This week’s TGIF considers the decision in Hussain v CSR Building Products Limited, in the matter of FPJ Group Pty Ltd (In Liq), in which an ROT clause was held to be a “security”, defeating the liquidators’ unfair preference claim.

Background

On 18 July 2014, FPJ Group Pty Ltd (FPJ Group) was wound up in insolvency.

The liquidators of FPJ Group sought to recover monies from CSR Building Products Pty Ltd (CSR) in respect of eighteen alleged preference payments that were made pursuant to a credit agreement between FPJ Group and CSR (Credit Agreement).

The liquidators claimed that FPJ Group was insolvent and unable to pay its debts under the Credit Agreement as at 21 November 2013. It was submitted that 18 payments totalling $153,554 subsequently made following 21 November 2013, constituted voidable transactions as they resulted in unfair preferences under section 588FA of the Corporations Act 2001 (Cth) (Act).

Pursuant to section 588FA of the Act, there will only be a voidable transaction if it results in a creditor receiving from the company, in respect of an unsecured debt that the company owes the creditor, more than the creditor would receive from the company in respect of the debt if the transaction were set aside.

The goods provided by CSR, in respect of the payments the liquidator was seeking to impugn, were subject to a retention of title (ROT)clause, pursuant to which property in the goods would not pass from CSR to FPJ Group until such time as payment for the goods had been made.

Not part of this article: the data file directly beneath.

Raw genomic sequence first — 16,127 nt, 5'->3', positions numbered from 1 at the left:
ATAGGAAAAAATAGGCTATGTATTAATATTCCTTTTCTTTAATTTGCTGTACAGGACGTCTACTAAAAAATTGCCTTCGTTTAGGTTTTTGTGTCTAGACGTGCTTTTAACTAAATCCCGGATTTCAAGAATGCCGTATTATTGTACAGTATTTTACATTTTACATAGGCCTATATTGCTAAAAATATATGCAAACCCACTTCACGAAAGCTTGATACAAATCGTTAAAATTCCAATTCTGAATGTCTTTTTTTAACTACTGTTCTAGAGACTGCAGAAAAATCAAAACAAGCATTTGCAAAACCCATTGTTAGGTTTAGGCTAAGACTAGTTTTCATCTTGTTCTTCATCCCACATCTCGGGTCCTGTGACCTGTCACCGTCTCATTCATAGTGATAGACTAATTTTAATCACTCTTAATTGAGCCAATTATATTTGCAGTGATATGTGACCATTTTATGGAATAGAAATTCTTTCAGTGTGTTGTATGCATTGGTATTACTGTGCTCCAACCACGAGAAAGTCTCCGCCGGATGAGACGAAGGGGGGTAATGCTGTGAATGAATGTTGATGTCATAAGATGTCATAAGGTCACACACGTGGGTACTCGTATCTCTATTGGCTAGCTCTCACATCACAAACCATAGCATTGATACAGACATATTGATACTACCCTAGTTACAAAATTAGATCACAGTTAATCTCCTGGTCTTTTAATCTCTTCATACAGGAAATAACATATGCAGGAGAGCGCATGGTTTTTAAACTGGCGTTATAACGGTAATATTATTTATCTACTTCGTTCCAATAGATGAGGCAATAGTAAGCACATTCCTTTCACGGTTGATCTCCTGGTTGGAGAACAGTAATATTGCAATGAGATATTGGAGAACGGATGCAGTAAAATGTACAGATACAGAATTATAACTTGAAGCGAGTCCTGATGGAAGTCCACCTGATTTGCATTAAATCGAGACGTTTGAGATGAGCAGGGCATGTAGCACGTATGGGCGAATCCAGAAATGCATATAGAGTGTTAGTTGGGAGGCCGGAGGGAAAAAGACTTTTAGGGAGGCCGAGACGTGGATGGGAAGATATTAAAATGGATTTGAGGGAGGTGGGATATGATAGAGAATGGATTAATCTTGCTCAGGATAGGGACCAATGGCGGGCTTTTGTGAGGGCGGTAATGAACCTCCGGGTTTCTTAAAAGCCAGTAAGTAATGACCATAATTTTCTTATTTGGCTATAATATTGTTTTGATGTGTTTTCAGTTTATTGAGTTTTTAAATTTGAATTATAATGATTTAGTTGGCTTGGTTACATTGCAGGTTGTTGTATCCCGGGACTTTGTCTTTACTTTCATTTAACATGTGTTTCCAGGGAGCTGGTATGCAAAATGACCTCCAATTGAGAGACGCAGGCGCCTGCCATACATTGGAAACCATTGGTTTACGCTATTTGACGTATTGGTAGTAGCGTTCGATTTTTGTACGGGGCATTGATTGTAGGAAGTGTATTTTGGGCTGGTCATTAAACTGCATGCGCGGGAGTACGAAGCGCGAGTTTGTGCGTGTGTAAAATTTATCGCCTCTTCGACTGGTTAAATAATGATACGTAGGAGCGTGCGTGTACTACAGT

WAS THE ROT CLAUSE A “SECURITY” FOR THE PURPOSES OF THE UNFAIR PREFERENCE CLAIM?

Edelman J found that the Credit Agreement’s ROT clause could be considered “security” for the purposes of the unfair preference prohibition, on the following grounds:

  • “unsecured debt” was not defined for the purposes of the Act;
  • previous authorities had, for other purposes, considered that ROT clauses constituted security in respect of payment obligations; and
  • the introduction of a definition of “security interest” in the 2010 amendments to the Act to accommodate the new Personal Property Securities Act 2009 (Cth) (PPSA) regime, which provides that ROT arrangements constitute security interests, supported the interpretation that ROT arrangements are a form of security.

The Court held that the presence of the ROT clause in the Credit Agreement was one ground upon which the liquidators’ preference claim must fail.

POTENTIALLY CONFLICTING DECISION

Three days prior to the delivery of the Court’s judgment, the Victorian Supreme Court in Blakeley v Yamaha Music Australia Pty Ltd [2016] VSC 231, found that a liquidator had at least an arguable case that pre-PPSA transactions involving ROT arrangements were unsecured. A final determination was not made by the Court, in the context that the liquidator only had to show an arguable case in order to avoid a striking out of its proceedings in the matter.

COMMENT

The recent case of Hussain v CSR Building Products Limited, in the matter of FPJ Group Pty Ltd (In Liq) demonstrates that the Federal Court is willing to accept that traditional ROT arrangements do amount to security in respect of the underlying debt, preventing a payment of that debt being impugned as an unfair preference in the context of insolvency. However, as demonstrated in the also recent case of Blakeley v Yamaha Music Australia Pty Ltd [2016] VSC 231, some doubt remains as to the status of ROT clauses as security in this context, particularly in the case of pre-PPSA arrangements.

Practitioners should be mindful that there may yet be scope for arguing that ROT arrangements are not effectively security for the purposes of the unfair preference prohibition, particularly in the context of pre-PPSA ROT arrangements.